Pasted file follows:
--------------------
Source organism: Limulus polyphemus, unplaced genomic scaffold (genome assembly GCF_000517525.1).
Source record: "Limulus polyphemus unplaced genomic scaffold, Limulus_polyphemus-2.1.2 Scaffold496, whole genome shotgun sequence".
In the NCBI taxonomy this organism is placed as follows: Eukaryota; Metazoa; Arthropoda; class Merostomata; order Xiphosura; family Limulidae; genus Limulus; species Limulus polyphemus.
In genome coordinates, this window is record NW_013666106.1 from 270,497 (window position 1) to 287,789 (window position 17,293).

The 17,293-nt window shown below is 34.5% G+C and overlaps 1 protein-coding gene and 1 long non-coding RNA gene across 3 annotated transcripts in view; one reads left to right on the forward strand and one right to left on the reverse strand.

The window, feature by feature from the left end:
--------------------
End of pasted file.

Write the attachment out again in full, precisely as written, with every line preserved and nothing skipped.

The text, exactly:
Source organism: Limulus polyphemus, unplaced genomic scaffold (genome assembly GCF_000517525.1).
Source record: "Limulus polyphemus unplaced genomic scaffold, Limulus_polyphemus-2.1.2 Scaffold496, whole genome shotgun sequence".
In the NCBI taxonomy this organism is placed as follows: Eukaryota; Metazoa; Arthropoda; class Merostomata; order Xiphosura; family Limulidae; genus Limulus; species Limulus polyphemus.
In genome coordinates, this window is record NW_013666106.1 from 270,497 (window position 1) to 287,789 (window position 17,293).

The 17,293-nt window shown below is 34.5% G+C and overlaps 1 protein-coding gene and 1 long non-coding RNA gene across 3 annotated transcripts in view; one reads left to right on the forward strand and one right to left on the reverse strand.

The window, feature by feature from the left end: